A dove connotes a sense of peace
Connotation refers to an implied meaning that’s associated with a word in addition to its literal meaning. This association can be cultural or emotional. For example, the word “stingy” promotes a negative image. Meanwhile, “thrifty” might connote something far more positive, meaning the person simply likes to be smart with their money.
Connotation can set up other rhetorical devices too, including symbolism and personification. The recurring symbol of doves in a story will connote a sense of peace. In fact, some would argue that the terms sometimes cross boundaries and serve a dual purpose.
For a quick review of the positive and negative effects of certain words, this list of connotation examples will bring you up to speed. Now, let’s explore several examples of connotation in literature.
In The Monkey’s Paw by W.W. Jacobs, the opening passages use phrases like “sharp and unnecessary perils” and “fatal mistake” to make it very clear that disaster is on the horizon.
Father and son were at chess; the former, who possessed ideas about the game involving radical chances, putting his king into such sharp and unnecessary perils that it even provoked comment from the white-haired old lady knitting placidly by the fire.
“Hark at the wind,” said Mr. White, who, having seen a fatal mistake after it was too late, was amiably desirous of preventing his son from seeing it.
Here, words like “sharp and unnecessary perils” make it known that this is a very bad situation. When we read on, we find out that one of the main characters has “...seen a fatal mistake after it was too late.” These strong words connote danger and prompt the reader to want to know how the character will rise above.
In “I Hear America Singing” by Walt Whitman, he uses words like “mechanics,” “carpenter,” and “mason” to connote hard-working Americans.
Those of mechanics, each one singing his as it should be blithe and strong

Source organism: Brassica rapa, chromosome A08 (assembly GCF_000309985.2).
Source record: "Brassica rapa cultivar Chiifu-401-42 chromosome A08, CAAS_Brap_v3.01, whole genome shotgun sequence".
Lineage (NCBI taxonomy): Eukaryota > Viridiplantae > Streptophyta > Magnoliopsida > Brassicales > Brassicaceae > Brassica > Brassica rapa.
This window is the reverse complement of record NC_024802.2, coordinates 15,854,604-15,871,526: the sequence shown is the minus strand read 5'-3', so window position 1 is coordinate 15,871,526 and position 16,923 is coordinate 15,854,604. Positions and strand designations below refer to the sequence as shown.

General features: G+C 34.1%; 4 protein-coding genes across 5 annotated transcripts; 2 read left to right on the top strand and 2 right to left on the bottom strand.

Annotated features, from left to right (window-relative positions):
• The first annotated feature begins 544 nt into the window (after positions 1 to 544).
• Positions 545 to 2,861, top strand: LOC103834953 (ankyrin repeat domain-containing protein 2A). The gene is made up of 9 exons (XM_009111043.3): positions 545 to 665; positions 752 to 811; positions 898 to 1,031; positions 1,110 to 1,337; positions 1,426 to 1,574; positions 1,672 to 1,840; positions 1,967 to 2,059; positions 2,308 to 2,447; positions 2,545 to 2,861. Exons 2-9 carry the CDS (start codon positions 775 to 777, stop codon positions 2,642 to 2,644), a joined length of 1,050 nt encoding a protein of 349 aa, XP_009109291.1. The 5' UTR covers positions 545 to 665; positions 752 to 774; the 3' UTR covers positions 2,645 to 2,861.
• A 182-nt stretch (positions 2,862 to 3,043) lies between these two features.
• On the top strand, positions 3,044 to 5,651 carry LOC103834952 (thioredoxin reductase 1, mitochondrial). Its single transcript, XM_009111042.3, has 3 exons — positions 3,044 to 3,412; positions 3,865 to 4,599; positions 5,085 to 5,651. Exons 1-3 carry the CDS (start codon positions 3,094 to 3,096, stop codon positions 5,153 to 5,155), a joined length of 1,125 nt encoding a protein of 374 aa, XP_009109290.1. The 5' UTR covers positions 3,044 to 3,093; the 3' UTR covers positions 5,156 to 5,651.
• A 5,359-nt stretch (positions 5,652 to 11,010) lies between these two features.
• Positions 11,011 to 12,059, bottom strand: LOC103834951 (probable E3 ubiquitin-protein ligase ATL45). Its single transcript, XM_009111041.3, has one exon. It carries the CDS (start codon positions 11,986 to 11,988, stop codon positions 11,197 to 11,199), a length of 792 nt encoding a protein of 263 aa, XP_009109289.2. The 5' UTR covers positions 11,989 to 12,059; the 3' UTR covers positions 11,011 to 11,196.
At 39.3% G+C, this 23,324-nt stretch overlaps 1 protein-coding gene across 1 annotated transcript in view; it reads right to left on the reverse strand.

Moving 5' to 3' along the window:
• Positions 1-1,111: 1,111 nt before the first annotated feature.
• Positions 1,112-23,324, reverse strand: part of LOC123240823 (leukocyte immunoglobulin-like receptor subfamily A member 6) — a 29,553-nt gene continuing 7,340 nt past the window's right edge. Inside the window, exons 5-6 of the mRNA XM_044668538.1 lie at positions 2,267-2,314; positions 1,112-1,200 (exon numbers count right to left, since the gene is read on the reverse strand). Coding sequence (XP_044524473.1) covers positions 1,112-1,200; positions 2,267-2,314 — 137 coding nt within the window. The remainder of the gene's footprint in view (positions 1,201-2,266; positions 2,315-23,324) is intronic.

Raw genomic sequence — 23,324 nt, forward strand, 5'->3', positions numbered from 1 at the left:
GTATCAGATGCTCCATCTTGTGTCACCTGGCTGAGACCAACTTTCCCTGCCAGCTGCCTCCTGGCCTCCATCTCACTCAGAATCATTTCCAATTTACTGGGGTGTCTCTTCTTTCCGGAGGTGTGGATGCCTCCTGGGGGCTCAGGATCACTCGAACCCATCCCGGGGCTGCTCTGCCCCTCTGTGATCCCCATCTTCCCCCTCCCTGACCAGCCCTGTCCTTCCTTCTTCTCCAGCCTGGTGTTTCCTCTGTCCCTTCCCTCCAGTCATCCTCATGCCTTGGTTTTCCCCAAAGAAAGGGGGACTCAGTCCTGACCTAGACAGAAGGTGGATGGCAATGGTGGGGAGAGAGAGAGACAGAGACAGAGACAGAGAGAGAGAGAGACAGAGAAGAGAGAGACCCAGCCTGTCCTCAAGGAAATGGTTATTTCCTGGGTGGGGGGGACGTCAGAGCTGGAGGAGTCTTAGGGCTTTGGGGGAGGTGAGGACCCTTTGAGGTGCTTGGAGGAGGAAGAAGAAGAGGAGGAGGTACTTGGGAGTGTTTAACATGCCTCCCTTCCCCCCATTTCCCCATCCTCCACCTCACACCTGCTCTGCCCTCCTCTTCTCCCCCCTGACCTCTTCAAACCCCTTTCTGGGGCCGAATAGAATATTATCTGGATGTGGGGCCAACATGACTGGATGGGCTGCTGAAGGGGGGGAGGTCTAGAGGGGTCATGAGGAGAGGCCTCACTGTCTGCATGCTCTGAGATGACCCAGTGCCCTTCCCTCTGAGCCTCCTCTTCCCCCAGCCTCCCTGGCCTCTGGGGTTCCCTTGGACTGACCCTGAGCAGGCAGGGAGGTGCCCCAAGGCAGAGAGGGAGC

The carpenter singing his as he measures his plan or beam
The mason singing his as he makes ready for work, or leaves off work.
Whitman paints each of these hardworking Americans in a very positive light. They’re performing good, honest work and seem happy to have the work. You could even argue that the words “blithe and strong” connote hard-working Americans.
In The Scarlet Ibis by James Hurst, the closing passages use words like “downpour” and “pounding storm” to insinuate the storm is treacherous, without stating it so plainly.
As I waited, I peered through the downpour, but no one came. Finally, I went back and found him huddled beneath a red nightshade bush beside the road.
I began to weep, and the tear-blurred vision in red before me looked very familiar. “Doodle!” I screamed above the pounding storm and threw my body to the earth above his. For a long time, it seemed forever, I lay there crying, sheltering my fallen scarlet ibis from the heresy of rain.
Hurst manages to paint a very intense closing scene in only a few paragraphs. You can almost feel the pelting rain and sense the character’s drenched clothes. Indeed, this is a whirlwind of a storm and Hurst didn’t have to state it so bluntly.
In Of Mice and Men by John Steinbeck, the start of Chapter 6 uses words like “twinkling” and “golden foothill” to paint a gorgeous, serene picture.
A few miles south of Soledad, the Salinas River drops in close to the hillside bank and runs deep and green. The water is warm too, for it has slipped twinkling over the yellow sands in the sunlight. On the side of the river, the golden foothill slopes curve up to the strong and rocky Gabilan Mountains, but on the valley side the water is lined with trees- willows fresh and green with every spring, carrying in their lower leaf junctures the debris of the winter’s flooding.
That paints a pretty, calm picture, doesn’t it? Whitman managed to pick up the reader and place her in paradise without simply stating, “It was a beautiful landscape.” It’s also a very plush landscape, with “water lined with trees- willow fresh and green.”
In Animal Farm by George Orwell, we see examples of connotation in the cast of characters.
The powerful, corrupt rulers are cast as pigs. One of the horses, Boxer, represents the working class.